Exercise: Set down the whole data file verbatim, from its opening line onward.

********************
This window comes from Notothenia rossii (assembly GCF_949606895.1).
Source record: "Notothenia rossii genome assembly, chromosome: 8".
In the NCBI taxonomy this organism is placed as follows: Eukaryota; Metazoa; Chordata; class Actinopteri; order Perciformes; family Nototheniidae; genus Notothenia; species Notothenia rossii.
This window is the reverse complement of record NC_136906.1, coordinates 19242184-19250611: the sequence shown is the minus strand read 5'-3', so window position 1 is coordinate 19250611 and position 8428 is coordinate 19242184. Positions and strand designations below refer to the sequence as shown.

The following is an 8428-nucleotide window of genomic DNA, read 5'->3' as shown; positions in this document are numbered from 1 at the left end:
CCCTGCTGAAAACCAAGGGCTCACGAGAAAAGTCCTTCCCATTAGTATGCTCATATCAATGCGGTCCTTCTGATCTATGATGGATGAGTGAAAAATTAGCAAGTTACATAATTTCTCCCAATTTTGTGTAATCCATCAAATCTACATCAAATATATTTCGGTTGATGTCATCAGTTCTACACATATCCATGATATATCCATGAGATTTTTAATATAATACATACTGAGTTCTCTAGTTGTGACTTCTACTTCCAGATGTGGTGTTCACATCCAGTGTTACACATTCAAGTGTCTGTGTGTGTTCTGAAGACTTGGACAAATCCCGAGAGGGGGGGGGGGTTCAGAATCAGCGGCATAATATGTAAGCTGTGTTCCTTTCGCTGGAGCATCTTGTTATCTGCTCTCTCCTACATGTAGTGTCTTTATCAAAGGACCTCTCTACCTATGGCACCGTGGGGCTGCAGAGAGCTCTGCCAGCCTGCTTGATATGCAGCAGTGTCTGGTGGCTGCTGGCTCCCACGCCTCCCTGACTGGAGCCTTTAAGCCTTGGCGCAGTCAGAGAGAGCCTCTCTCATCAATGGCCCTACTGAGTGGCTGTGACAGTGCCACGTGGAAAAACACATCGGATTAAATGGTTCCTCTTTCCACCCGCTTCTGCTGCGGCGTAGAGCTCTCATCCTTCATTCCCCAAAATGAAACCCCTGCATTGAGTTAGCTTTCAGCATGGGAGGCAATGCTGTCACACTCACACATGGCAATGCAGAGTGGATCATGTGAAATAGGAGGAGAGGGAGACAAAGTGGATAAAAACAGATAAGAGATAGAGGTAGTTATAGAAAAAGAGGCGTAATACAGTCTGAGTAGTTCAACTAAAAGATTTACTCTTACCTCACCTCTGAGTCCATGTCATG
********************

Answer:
This window comes from Notothenia rossii (assembly GCF_949606895.1).
Source record: "Notothenia rossii genome assembly, chromosome: 8".
In the NCBI taxonomy this organism is placed as follows: Eukaryota; Metazoa; Chordata; class Actinopteri; order Perciformes; family Nototheniidae; genus Notothenia; species Notothenia rossii.
This window is the reverse complement of record NC_136906.1, coordinates 19242184-19250611: the sequence shown is the minus strand read 5'-3', so window position 1 is coordinate 19250611 and position 8428 is coordinate 19242184. Positions and strand designations below refer to the sequence as shown.

The following is an 8428-nucleotide window of genomic DNA, read 5'->3' as shown; positions in this document are numbered from 1 at the left end:
CCCTGCTGAAAACCAAGGGCTCACGAGAAAAGTCCTTCCCATTAGTATGCTCATATCAATGCGGTCCTTCTGATCTATGATGGATGAGTGAAAAATTAGCAAGTTACATAATTTCTCCCAATTTTGTGTAATCCATCAAATCTACATCAAATATATTTCGGTTGATGTCATCAGTTCTACACATATCCATGATATATCCATGAGATTTTTAATATAATACATACTGAGTTCTCTAGTTGTGACTTCTACTTCCAGATGTGGTGTTCACATCCAGTGTTACACATTCAAGTGTCTGTGTGTGTTCTGAAGACTTGGACAAATCCCGAGAGGGGGGGGGGGTTCAGAATCAGCGGCATAATATGTAAGCTGTGTTCCTTTCGCTGGAGCATCTTGTTATCTGCTCTCTCCTACATGTAGTGTCTTTATCAAAGGACCTCTCTACCTATGGCACCGTGGGGCTGCAGAGAGCTCTGCCAGCCTGCTTGATATGCAGCAGTGTCTGGTGGCTGCTGGCTCCCACGCCTCCCTGACTGGAGCCTTTAAGCCTTGGCGCAGTCAGAGAGAGCCTCTCTCATCAATGGCCCTACTGAGTGGCTGTGACAGTGCCACGTGGAAAAACACATCGGATTAAATGGTTCCTCTTTCCACCCGCTTCTGCTGCGGCGTAGAGCTCTCATCCTTCATTCCCCAAAATGAAACCCCTGCATTGAGTTAGCTTTCAGCATGGGAGGCAATGCTGTCACACTCACACATGGCAATGCAGAGTGGATCATGTGAAATAGGAGGAGAGGGAGACAAAGTGGATAAAAACAGATAAGAGATAGAGGTAGTTATAGAAAAAGAGGCGTAATACAGTCTGAGTAGTTCAACTAAAAGATTTACTCTTACCTCACCTCTGAGTCCATGTCATG